Every system, in fact, has the mark of quality stamped upon it. Magic is just as engaging as the combat elements, with different schools covering a wide variety of spell effects. Spells are broken out into separate schools, which don't directly tie together. You can choose, for example, to improve your ability to cast healing spells and ignore other spellcasting elements. If you want to broaden your scope, the different schools can be used in synergy to create excellent effects. Magic schools, sneaking, bladework, and shield blocking are all covered by skills which improve as you use them. 'Leveling up' occurs when you've crossed a certain threshold of skills points acquired. Your increase in power (both via level and skill increase) is visible and enjoyable, with benefits to your prowess in battle immediately apparent during gameplay. There are also non-combat skills, which are just as well thought out as the more violent sort. Lockpicking and Speechcraft are mini-games, and both allow access to secrets you might not otherwise ever see. You can repair your armor or brew potions, as you'd like. You can leap from rooftop to rooftop to improve your Acrobatics, and haggle with merchants to improve Mercantile. The tapestry of skills works so well because not only do they hang well separately, they mesh together into a cohesive whole. Your character, as your window into Tamriel, manages to be just as interesting as the NPCs around you. You can actually find that you surprise yourself with what you can do, a truly rare treat for any game.

All of these well-crafted systems would be fun even if the game only looked 'okay.' What makes Oblivion so easy to lose yourself in, though, is the visual quality and audio presence the designers have lovingly applied to the entire experience. NPCs look at you with expressive eyes and delicate features. Enemy creatures attack with movement appropriate to their style of combat, and light winds stir the grasses around you while you sit and stare up at the beautiful sky. Tamriel is a gorgeous world, and the visual experience completes the powerful force pulling you into the gameworld. There are a lot of 'wow' moments, but what I enjoyed most about the graphical presentation is that after a time you just stop noticing it. Everything looks just right, and makes it easy to slip into your alternate persona.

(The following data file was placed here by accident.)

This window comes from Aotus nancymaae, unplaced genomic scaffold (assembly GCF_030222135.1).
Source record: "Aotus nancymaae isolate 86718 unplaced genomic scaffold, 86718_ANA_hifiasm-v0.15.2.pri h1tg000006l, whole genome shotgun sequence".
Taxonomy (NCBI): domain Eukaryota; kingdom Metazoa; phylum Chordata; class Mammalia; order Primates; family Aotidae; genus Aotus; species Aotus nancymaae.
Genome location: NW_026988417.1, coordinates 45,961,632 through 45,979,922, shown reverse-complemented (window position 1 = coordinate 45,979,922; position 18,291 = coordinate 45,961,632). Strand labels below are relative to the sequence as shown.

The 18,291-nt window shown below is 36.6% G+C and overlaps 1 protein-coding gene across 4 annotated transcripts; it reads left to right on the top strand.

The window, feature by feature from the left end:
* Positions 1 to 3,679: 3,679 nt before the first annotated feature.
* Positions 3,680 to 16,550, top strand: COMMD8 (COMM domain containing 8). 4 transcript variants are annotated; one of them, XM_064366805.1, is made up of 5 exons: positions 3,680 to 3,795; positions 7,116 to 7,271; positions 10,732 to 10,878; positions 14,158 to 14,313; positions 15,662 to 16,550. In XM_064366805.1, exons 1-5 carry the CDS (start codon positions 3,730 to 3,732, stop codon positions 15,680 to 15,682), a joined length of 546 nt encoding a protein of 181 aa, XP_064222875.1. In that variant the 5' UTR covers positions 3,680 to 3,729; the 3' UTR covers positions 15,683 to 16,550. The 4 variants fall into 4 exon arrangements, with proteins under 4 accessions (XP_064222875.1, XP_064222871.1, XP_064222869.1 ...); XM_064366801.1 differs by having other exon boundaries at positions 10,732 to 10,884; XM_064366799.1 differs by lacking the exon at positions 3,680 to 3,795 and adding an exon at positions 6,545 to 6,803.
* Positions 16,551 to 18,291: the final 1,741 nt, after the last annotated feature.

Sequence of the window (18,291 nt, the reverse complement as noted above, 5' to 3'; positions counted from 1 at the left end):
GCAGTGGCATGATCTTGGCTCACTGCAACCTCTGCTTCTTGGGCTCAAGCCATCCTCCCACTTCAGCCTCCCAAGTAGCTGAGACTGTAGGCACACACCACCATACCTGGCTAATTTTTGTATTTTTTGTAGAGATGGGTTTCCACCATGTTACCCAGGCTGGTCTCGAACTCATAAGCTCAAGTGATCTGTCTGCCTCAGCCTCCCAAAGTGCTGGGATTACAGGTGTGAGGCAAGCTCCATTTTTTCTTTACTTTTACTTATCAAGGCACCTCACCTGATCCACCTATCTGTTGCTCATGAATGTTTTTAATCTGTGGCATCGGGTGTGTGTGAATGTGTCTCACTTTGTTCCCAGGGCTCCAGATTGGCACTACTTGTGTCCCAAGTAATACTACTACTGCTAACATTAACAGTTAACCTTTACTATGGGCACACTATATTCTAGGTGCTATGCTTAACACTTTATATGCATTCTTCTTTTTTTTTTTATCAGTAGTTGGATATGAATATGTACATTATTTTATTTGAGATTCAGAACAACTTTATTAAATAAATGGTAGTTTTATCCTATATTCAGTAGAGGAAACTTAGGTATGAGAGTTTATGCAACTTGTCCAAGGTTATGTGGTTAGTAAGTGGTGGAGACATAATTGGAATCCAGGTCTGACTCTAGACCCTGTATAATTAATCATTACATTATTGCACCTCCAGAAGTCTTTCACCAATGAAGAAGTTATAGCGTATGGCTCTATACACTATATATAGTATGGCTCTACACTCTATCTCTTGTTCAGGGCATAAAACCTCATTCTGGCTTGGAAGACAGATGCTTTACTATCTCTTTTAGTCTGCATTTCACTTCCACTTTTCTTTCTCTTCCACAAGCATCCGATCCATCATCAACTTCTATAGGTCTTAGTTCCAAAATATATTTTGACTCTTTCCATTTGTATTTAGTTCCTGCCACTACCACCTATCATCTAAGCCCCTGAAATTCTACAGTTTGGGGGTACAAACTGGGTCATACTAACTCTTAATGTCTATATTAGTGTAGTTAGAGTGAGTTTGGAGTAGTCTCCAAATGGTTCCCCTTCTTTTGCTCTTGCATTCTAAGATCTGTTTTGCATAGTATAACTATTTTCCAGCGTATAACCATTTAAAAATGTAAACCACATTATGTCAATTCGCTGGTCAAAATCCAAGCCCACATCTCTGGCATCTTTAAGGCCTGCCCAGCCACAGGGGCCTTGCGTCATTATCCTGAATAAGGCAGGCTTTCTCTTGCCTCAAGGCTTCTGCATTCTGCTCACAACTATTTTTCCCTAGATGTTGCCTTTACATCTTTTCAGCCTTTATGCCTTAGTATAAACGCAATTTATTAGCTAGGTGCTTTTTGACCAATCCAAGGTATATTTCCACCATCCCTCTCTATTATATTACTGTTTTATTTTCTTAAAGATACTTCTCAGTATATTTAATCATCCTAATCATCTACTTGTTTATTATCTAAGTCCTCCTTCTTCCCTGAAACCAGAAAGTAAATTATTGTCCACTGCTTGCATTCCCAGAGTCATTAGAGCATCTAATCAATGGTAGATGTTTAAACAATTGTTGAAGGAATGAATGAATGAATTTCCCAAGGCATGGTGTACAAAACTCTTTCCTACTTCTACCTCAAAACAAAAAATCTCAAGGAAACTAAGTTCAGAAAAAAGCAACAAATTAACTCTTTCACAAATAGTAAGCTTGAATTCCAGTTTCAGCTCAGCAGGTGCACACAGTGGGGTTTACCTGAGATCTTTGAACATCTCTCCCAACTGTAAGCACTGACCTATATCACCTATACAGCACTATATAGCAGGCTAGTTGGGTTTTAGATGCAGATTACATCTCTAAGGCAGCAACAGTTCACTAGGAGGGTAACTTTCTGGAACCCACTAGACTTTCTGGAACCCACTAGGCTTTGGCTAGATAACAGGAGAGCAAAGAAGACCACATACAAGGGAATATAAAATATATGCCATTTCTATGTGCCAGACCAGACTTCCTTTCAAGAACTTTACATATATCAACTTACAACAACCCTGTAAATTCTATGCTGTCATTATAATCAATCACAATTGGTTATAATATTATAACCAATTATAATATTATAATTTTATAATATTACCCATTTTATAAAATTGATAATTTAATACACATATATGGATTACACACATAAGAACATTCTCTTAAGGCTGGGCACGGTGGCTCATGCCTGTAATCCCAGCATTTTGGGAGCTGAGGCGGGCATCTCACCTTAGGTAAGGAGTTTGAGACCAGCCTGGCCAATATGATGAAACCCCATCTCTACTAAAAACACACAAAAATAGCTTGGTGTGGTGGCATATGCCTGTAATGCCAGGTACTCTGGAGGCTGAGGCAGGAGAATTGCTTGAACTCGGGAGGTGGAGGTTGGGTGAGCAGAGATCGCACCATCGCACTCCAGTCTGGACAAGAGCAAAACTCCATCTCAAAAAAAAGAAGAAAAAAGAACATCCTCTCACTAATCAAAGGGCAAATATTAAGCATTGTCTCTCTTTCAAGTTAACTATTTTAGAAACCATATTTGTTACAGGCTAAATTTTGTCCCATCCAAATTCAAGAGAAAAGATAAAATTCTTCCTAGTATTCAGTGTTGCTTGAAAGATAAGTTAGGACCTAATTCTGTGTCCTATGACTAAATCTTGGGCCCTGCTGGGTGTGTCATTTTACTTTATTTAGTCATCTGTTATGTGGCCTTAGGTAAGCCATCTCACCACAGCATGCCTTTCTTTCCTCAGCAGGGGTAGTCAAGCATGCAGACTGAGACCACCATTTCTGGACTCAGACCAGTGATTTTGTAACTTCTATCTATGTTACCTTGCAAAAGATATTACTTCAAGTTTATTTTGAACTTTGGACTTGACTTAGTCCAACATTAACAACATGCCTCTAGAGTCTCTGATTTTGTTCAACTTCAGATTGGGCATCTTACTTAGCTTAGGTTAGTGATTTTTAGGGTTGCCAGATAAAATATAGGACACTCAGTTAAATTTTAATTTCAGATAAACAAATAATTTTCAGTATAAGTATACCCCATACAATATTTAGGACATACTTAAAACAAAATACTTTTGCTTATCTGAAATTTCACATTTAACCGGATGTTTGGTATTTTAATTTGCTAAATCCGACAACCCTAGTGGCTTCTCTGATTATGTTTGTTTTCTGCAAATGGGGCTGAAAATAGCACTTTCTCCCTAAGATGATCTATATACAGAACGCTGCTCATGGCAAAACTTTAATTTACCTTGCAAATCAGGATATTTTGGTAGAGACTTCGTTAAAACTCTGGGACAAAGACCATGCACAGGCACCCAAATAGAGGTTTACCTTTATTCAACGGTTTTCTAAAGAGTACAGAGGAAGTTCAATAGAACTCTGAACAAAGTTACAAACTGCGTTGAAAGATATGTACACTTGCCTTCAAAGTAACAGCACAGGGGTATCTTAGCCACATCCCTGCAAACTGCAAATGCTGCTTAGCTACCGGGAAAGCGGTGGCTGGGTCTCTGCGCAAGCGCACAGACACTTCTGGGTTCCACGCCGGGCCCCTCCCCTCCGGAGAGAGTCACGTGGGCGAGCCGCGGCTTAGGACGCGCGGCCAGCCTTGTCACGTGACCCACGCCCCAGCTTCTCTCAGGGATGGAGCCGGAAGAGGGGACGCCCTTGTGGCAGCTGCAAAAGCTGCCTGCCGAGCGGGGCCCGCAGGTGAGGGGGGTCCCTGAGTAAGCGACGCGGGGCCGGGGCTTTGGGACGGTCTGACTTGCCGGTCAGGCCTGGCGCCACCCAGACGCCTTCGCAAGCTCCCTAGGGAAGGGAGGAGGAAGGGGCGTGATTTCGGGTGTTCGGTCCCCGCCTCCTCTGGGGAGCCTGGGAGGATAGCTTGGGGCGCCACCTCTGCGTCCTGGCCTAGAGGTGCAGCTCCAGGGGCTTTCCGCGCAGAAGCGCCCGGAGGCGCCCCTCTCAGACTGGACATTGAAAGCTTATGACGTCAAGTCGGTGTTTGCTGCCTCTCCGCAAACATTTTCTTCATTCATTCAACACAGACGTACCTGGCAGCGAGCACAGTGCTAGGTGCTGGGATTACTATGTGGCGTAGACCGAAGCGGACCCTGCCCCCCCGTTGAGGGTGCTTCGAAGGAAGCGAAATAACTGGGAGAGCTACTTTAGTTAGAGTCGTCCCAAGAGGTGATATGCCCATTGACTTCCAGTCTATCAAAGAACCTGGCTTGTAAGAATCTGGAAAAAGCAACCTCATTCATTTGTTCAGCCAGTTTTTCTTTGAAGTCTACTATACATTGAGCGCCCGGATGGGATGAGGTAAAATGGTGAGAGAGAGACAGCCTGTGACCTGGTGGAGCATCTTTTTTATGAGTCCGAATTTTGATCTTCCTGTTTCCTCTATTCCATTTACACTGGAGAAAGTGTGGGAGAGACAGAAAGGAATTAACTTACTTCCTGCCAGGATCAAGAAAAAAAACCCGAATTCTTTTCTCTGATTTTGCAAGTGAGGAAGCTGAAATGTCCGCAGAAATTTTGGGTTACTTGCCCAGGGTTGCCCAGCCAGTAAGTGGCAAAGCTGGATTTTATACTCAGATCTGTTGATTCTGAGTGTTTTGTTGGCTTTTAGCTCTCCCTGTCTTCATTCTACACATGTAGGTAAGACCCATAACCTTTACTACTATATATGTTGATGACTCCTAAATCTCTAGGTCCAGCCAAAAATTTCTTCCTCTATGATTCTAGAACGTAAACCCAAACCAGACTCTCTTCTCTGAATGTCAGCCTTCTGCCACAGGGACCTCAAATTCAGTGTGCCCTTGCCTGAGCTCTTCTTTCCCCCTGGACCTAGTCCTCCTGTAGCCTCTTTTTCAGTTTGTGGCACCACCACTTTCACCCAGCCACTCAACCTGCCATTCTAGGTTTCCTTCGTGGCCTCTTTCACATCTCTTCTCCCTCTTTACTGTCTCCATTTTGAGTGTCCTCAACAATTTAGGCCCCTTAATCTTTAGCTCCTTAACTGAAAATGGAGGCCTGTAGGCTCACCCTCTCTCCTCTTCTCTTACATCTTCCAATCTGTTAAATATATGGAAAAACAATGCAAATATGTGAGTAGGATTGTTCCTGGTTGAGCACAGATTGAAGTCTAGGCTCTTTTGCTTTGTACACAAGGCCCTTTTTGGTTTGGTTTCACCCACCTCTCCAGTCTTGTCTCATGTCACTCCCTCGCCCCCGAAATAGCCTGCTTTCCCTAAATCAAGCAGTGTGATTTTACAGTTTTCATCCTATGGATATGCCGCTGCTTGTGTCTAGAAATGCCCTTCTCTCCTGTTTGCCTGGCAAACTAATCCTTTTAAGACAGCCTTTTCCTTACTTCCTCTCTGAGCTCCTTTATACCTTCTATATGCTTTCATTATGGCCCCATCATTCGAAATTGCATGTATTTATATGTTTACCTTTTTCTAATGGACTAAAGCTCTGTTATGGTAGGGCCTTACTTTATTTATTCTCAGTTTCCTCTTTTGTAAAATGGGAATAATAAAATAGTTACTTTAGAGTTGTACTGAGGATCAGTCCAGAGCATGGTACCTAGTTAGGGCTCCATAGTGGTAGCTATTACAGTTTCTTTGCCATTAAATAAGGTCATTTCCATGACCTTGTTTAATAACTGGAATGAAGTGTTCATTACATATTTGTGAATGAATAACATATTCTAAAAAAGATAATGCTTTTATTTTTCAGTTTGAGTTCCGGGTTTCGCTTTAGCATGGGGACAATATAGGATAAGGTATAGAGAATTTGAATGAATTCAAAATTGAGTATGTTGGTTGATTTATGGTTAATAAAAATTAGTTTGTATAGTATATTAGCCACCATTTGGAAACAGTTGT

There's just so much right about this game, it makes me actually a little sad. The strong statements made by the developers are entirely admirable: a harsh and open world where the player is empowered. Those same statements will put off a lot of gamers because we are just not taught to expect much of ourselves when we game. The power, beauty, and depth of this gameworld should be experienced by as many people as possible, and because of the bad lessons taught by other games there are a lot of people that are going to say 'that's not for me'. Oblivion is a game that forces you to make decisions with real consequences, a game that plays out those consequences on the world, and teaches you as the player to think fast and play for keeps. It's real life, packaged into a fantasy format and with a handy quest journal that I constantly find myself missing as I do chores around the house. It does what other games are afraid to do: it respects you. The finest compliment for a game that allows you to fill a role is to find yourself actually believing the role, and Bethesda has given you every tool you need to go off and be your very own hero. In an escapist niche of an escapist hobby, there's not much more you can ask for than that.
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Living In Oblivion

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  • Sir Sleepington (Score:3, Interesting)

    by Hecubas ( 21451 ) on Friday March 31, 2006 @03:54PM (#15036374)
    I think Penny Arcade [] sums up Oblivion and its predecessors well.
  • Worst part: (Score:5, Interesting)

    by Xzzy ( 111297 ) <sether AT tru7h DOT org> on Friday March 31, 2006 @03:58PM (#15036410) Homepage
    The dumb "level matching" feature between your level and the enemies you encounter. It seems like a decent idea on paper but in practice it results in some bafflingly stupid situations. You'll run across bandits that are geared to the teeth with rare magical stuff, despite the fact you killed them 5-10 levels ago and all they dropped was leather. You never get the feeling that you "found" something, because in the corner of your brain you'll know that with your most recent level you triggered a loot upgrade and the game dutifully dispensed some +1 trinket to you.

    Fights never get easier, or harder, as you level. Everything becomes more powerful as you become more powerful, ensuring you come out of a fight exactly the way you did in earlier levels. Good for balance, extremely poor decision for conveying to the player that they are getting stronger.

    Thankfully there are mods out that fix this. It truly is a spectacular game, the current pinnacle of the genre. The downside is that this perfection only causes the poorly made decisions to sting stronger.
  • by Schmam ( 18569 ) <> on Friday March 31, 2006 @03:59PM (#15036418)